'Hereís a palette, a brush, and a canvas. Go wild.'
Think back on Far Cry 3. Reflect on all the memorable moments you had with that game. What sticks out the most? The missions or the unscripted stuff that happened in the open world?
Chances are you primarily remember the unscripted stuff, mostly due to these moments being wholly unique to just you. Everyone got to experience the missions the same, but it was those open-world encounters that were special because they only happened to you.
With Far Cry 4, the team is looking to make it so the missions themselves are just as memorable as the open world. Mark Thompson is the narrative director on Far Cry 4 and he's the best man suited for this task thanks to his prior role as Far Cry 3's level designer.
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"As a level designer, I’ve always been a storyteller," Thompson told Destructoid. "Every time you build an environment it has its own meaning, it has its own purpose, it has a story to tell just through its setting, architecture, and its composition. So for me storytelling is about the world and the environment and the experience that you create for people. The possibilities they create for people inside that environment.
"For me, and especially with something like Far Cry -- when we saw from Far Cry 3 that kind of the allure of the open world, the experience that people can have, we looked at the data from Far Cry 3 and we saw what people were doing. We tracked player behavior and we could see people spent just as much time in the open world as they did in the missions and the main story path," he explained.
"At the start of Far Cry 3’s development we obviously didn’t have that information ... so we start writing the story [and] the characters at the same time you start doing paper design for systems and environment. In Far Cry 3, those two things were done in parallel, but without necessarily a lot of time spent on the connection between those two experiences.
"Originally the open world in Far Cry 3 was designed to be something to do between bubbles of mission gameplay. So for 4 it was more about changing the approach to developing everything at the same time with connectivity embedded in everything. So that everything you do in the open world is connected to the things that happen inside missions. The characters that you see in cinematics you see from them, you hear from them, and you can see their impact on the world outside of story moments and outside of missions."
Thompson doesn't necessarily like to say they have a story in Far Cry 4. It's more that they have a big world that you can experience in a variety of ways. They want to leave players enough room to take away their own stories and moments.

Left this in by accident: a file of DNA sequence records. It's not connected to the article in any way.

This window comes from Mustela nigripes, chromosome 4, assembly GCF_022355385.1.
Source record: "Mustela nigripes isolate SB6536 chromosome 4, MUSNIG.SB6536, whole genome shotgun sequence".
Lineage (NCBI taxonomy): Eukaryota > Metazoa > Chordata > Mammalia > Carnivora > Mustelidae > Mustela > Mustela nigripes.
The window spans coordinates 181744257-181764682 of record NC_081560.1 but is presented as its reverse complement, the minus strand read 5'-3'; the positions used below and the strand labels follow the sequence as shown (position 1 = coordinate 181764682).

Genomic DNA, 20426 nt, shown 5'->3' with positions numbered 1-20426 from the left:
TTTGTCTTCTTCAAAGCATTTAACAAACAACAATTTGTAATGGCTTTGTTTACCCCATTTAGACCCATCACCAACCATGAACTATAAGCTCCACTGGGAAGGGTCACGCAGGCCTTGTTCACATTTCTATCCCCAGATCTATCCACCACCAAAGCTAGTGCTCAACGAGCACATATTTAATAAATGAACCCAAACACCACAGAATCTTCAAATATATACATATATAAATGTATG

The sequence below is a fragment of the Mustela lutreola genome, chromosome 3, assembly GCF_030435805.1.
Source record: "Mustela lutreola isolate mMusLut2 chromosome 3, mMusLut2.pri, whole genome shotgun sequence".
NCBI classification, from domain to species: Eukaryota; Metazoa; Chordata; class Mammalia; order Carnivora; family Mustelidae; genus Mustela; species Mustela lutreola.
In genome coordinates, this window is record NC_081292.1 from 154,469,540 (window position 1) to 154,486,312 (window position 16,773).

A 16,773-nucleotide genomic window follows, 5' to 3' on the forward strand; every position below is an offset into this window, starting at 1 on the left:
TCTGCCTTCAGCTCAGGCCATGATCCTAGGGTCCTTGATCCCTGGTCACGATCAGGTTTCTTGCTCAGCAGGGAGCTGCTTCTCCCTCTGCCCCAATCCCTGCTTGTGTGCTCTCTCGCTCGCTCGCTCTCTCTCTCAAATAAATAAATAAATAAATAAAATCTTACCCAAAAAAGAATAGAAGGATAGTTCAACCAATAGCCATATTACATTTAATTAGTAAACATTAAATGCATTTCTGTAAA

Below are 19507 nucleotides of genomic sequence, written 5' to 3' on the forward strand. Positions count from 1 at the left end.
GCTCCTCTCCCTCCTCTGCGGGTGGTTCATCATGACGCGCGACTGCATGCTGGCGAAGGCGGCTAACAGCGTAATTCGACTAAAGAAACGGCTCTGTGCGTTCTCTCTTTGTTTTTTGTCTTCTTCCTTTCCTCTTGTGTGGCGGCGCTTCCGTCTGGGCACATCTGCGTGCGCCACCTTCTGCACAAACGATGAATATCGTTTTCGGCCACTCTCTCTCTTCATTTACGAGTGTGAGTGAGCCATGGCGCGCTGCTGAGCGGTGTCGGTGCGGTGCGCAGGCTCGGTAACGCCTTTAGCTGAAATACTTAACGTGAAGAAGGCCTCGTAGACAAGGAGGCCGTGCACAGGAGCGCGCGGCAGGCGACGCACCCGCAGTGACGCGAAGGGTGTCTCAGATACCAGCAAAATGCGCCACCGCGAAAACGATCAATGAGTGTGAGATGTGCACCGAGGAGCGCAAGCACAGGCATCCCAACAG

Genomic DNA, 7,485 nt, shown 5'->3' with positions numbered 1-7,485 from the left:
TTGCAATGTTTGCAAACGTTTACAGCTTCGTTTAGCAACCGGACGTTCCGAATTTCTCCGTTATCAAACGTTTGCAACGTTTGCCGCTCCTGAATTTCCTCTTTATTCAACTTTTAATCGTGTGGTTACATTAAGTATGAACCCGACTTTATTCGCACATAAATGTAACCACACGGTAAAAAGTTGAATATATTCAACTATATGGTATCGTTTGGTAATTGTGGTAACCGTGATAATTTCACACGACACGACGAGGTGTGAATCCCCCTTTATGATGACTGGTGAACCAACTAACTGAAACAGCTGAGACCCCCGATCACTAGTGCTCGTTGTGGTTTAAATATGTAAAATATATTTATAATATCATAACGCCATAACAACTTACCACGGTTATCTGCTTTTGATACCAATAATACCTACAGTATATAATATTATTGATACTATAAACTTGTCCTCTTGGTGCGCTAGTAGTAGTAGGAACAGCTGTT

"We aren’t doing anything other people haven’t done," he stated. "I’m not going to tell you we’re going to revolutionize storytelling in games, right? We’re trying to do what we think is going to be best for Far Cry based on what we learned from 3. It’s challenging in an open world to make a story have a through line that resonates, attracts, and motivates people but at the same time have this smorgasbord of distractions. It’s like trying to serve courses at a buffet restaurant [laughs].
"In terms of the story and trying to bridge that divide between what players can do in an open world and what happens inside missions and cinema, for us on FC3 at some point someone coined the phrase 'Anecdote Factory' for the open-world experience. You can go in the game and you play for 15 minutes and you leave with two or three stories that you know won’t have happened to anyone else. You were the author, you were the witness, you saw the events happen."
However, this didn't really happen with the missions in Far Cry 3. Sure there were a handful of memorable moments, but players weren't really having conversations about the story because everyone was experiencing the same thing.
"No one had that personal investment, or that excitement you get when everyone is trying to one-up each other with their own stories. So for 4 in terms of the narrative -- like I said we’re not redefining or smashing paradigms -- but just trying to give people that same ability to take away something personal from missions ... The game doesn’t really present choices as it were -- it’s really more about consequences. Some decisions you make sometimes more explicitly, sometimes less explicitly -- there’s definitely the idea that the choices you make have consequences.
"The theme of the whole game is about the consequences of your actions. I wanted to give the story or the narrative experience that same kind of level of consequence. The choices you made have actions, and they have repercussions. Sometimes good, sometimes bad, sometimes morally ambiguous, but all the same, two people are going to meet and talk about a mission and not even realize they were both having a different experience."
It'll be interesting to see how this unfolds given that there's still a linear story in place. The people you meet in the course of the game seem to have an impact on how events unfold for players, but I just hope it's more than granular good or bad choices.
"It’s just about trying to engage people," Thompson noted at the end of our discussion. "Rather than us say ‘This story is absolute, you must follow it. Connect these dots and it will paint a perfect picture.’ It’s more like 'Here’s a palette, a brush, and a canvas. Go wild.’"